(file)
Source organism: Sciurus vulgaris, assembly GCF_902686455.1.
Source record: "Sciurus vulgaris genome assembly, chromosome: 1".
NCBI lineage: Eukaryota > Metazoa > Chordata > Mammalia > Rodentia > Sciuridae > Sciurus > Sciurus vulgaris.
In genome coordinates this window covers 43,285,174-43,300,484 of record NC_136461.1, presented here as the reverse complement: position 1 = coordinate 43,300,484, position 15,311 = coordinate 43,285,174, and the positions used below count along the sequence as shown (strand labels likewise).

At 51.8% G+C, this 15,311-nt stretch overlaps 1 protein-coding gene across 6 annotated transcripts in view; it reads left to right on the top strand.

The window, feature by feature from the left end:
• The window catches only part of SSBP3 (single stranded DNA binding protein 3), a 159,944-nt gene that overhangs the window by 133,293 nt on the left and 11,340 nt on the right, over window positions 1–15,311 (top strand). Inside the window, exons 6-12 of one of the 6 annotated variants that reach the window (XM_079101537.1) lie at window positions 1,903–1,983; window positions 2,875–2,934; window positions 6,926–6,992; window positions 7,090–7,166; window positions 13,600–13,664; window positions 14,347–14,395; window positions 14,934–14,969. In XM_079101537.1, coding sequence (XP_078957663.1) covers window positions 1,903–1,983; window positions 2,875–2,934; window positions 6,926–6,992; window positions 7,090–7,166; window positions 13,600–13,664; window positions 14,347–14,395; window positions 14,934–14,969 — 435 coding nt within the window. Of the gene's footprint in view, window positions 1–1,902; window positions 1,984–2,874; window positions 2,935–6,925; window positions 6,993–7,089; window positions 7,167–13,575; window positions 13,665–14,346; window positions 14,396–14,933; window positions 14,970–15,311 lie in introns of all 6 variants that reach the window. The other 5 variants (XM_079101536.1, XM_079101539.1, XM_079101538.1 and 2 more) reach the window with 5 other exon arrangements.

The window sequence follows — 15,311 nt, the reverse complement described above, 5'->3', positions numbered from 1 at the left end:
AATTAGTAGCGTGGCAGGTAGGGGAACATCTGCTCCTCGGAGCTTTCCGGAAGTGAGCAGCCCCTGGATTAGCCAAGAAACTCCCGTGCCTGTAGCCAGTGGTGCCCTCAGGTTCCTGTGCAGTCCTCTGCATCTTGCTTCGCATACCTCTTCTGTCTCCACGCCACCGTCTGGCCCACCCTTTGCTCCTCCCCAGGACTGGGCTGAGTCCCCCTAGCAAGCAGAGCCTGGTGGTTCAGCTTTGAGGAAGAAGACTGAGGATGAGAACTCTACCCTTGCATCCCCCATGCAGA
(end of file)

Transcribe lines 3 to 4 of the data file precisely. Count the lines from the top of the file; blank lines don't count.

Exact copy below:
NCBI lineage: Eukaryota > Metazoa > Chordata > Mammalia > Rodentia > Sciuridae > Sciurus > Sciurus vulgaris.
In genome coordinates this window covers 43,285,174-43,300,484 of record NC_136461.1, presented here as the reverse complement: position 1 = coordinate 43,300,484, position 15,311 = coordinate 43,285,174, and the positions used below count along the sequence as shown (strand labels likewise).